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D. Q. Lamb (University of Chicago), Z. Haiman (Princeton University)
GRBs are expected to occur at redshifts far higher than the highest quasar redshifts so far detected. And unlike quasars, GRB afterglows may provide ``clean'' probes of the epoch of reionization because no complications (such as the presence of a strong Ly\alpha emission line) or ``proximity effects'' (such as the Strömgren sphere produced by ionizing photons from the quasar) are expected. Thus NIR and optical observations of GRB afterglows may provide unique information about the epoch of reionization. In particular, the flux at wavelengths shortward of Ly\alpha provides a direct measure of the density fluctuations of the IGM at the GRB redshift, while the flux at wavelengths longward of Ly\alpha provides an integrated measure of the number of ionizing photons produced by stars in the host galaxy of the GRB up until the burst occurs. A comparison of the sizes of the Strömgren spheres produced by stars in the host galaxies of GRBs and by quasars then provides an estimate of the relative contributions of star formation and quasars to reionization. We use detailed calculations of the expected shape of the GRB afterglow spectrum in the vicinity of Ly\alpha for GRBs at a variety of redshifts to illustrate these points.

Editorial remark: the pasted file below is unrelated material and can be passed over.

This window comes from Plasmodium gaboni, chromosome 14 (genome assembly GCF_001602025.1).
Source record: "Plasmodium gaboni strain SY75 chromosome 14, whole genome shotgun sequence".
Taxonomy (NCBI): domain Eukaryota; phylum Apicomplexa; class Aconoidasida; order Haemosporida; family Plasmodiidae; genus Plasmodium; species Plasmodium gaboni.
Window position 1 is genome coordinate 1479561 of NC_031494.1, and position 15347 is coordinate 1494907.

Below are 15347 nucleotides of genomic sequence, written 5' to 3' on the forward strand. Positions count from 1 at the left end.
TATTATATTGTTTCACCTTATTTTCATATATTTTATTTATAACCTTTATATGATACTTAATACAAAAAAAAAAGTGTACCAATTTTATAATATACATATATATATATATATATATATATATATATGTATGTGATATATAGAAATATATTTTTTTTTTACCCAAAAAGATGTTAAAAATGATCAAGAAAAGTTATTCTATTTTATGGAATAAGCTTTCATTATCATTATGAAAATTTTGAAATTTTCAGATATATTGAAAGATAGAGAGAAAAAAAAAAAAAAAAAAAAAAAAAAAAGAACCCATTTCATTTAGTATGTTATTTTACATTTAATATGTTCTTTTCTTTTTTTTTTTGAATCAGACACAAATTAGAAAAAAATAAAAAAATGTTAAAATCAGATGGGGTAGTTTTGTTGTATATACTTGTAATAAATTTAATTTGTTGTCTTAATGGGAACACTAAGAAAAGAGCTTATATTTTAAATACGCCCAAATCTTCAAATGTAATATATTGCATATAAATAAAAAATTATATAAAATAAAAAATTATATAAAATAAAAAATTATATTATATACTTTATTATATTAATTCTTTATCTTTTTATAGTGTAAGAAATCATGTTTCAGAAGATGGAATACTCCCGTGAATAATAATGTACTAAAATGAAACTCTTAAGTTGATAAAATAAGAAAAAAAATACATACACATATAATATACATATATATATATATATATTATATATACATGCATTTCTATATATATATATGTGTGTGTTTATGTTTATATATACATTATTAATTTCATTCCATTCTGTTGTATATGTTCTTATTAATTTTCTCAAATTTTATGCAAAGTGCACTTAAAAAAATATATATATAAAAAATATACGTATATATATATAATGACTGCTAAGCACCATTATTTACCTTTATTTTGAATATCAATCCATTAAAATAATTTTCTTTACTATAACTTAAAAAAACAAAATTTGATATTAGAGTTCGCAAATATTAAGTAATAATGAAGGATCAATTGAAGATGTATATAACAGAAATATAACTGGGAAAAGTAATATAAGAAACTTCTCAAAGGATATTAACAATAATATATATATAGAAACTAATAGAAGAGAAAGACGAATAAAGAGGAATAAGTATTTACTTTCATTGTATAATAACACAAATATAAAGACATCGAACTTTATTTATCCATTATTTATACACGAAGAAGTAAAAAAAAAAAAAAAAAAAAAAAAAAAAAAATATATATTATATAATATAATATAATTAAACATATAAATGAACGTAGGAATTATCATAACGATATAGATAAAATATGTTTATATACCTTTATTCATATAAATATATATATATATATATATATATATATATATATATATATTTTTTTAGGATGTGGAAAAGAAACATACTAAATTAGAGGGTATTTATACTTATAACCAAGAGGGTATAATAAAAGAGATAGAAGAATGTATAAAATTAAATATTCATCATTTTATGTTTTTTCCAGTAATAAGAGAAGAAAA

Bulletin of the American Astronomical Society,
© 2003. The American Astronomical Soceity.